All in all, with this conglomeration of public buildings, we’re clearly on the edge of the city’s center if not, as Wallace-Hadrill intimates, at its very heart. La Vega’s plan located the forum further to the west, and eighteenth-century documents may do the same. Let’s hope that the HCP’s exploration of the Bourbon tunnels turns up something conclusive.

Wallace-Hadrill ends the chapter with an appropriate summary: “…imperial Herculaneum, though small, was disproportionately well-endowed.” On the one hand, the last bit of his sentence is beyond question. At this site, a marvelous array of public buildings has been discovered at one time or another, though many of them still lurk around the perimeter of the excavated area, half-hidden at best. The Palestra alone, as Wallace-Hadrill demonstrates in this chapter and a later one, is a splendid, large, and sophisticated building, whose further study will shed light on the development of mixed-use insula-style structures in Italy. (If, in its work on the sewer that ran beneath the Palestra, the HCP can isolate which refuse came from which latrine, then the results could be especially illuminating.)

On the other hand, in reading this chapter, the wealth of public buildings leads me to question Herculaneum’s perceived size. James will address, I believe, Wallace-Hadrill‘s discussion of the city plan; essentially, Herculaneum is imagined as a fairly small conurbation. Yet here are already a host of substantial public buildings, and the book reminds us of epigraphic evidence for several more: a Capitolium, a macellum (both of which we would suspect around a forum), a temple of the mother of the gods, and likely also a temple of Hercules, the city’s eponymous founder.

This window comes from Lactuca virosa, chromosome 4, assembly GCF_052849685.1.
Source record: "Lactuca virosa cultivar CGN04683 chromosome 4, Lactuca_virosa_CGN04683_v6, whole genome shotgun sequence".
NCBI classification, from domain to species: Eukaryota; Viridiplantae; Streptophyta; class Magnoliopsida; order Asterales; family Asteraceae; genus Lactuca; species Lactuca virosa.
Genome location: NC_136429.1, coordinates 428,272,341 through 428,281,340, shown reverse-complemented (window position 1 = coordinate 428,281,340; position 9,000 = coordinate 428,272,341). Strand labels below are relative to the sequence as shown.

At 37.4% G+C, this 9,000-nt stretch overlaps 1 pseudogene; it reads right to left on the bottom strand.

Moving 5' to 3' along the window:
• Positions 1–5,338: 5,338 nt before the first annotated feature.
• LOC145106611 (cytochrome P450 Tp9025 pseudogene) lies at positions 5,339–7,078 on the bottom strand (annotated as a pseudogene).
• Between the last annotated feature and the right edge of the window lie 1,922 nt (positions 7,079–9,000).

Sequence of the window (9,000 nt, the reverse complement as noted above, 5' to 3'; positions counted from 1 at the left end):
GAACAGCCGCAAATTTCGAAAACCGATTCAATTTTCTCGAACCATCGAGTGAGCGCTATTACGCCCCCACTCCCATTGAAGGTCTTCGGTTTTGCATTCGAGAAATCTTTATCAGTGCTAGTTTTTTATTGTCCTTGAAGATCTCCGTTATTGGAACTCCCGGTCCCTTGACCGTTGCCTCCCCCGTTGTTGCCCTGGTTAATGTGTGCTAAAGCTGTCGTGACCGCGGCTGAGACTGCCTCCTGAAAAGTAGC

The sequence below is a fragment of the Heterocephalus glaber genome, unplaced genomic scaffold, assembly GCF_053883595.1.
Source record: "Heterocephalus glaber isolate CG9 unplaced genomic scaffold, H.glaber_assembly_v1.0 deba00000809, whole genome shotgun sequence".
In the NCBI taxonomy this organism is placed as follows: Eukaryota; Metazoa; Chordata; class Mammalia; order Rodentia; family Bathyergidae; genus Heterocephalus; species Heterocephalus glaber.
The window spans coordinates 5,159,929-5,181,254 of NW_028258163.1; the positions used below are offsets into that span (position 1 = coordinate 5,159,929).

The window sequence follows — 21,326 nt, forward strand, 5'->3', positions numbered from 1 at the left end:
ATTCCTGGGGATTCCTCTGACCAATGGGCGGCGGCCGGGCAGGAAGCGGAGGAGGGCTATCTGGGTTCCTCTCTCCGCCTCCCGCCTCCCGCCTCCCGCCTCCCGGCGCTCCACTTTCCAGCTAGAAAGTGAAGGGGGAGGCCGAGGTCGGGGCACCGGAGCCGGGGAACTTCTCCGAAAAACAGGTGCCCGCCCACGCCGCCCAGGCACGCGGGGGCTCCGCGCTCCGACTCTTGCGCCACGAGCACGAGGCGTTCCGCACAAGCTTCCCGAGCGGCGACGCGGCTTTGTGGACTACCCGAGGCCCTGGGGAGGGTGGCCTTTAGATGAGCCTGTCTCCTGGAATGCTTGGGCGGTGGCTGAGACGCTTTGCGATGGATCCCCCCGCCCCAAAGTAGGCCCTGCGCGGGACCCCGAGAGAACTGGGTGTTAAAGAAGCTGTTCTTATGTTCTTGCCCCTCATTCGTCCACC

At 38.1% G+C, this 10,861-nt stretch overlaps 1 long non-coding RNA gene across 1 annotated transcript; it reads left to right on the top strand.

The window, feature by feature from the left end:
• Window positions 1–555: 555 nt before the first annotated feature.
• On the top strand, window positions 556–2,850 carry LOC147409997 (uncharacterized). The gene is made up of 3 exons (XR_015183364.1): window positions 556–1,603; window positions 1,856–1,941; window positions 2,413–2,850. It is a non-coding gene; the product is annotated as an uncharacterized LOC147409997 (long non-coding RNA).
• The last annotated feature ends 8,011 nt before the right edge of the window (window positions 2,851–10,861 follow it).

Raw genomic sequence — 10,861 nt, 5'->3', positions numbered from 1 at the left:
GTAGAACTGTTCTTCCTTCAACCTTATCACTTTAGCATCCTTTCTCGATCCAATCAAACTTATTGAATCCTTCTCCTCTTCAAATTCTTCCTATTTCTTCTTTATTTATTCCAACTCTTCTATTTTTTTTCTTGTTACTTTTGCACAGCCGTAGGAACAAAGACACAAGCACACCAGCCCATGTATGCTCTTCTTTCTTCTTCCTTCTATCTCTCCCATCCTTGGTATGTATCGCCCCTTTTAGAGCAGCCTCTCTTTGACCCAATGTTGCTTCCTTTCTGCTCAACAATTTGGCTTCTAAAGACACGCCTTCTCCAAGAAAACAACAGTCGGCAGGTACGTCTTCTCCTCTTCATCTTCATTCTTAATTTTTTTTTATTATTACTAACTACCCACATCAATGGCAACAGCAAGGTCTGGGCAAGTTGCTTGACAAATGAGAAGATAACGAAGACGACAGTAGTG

No one will dispute that Herculaneum was smaller than Pompeii, but how much of our image of a miniscule Herculaneum is the product of the limited facts on the ground and of a long-standing tradition (undoubtedly a result of the small area thus far excavated) of seeing here a sleepy, quiet neighbor of a famous cousin down the road? We might remember that open-air excavations have only revealed one route through the city, itself a very roundabout passage along the Decumanus Inferiore and Cardo V. Herculaneum’s main artery (or arteries), which may have linked Naples and Pompeii, likely lurks uphill under the modern town. One candidate was found by Karl Weber in 1754, and it may be here that additional public buildings clustered here, perhaps around the city’s forum. My point is that, rich as the site already is, we may be looking at a relatively quiet corner of what was a larger and more vibrant city.

Links to the other posts in this series:

Herculaneum. Past and Future.
Herculaneum. Past and Future. PART 1: General overview
Herculaneum. Past and Future. PART 1: General overview, a response
Herculaneum. Past and Future. PART 2: Excavation and conservation
Herculaneum. Past and Future: PART 3: Early development and topography
Herculaneum. Past and Future. PART 4: The Villa of the Papyri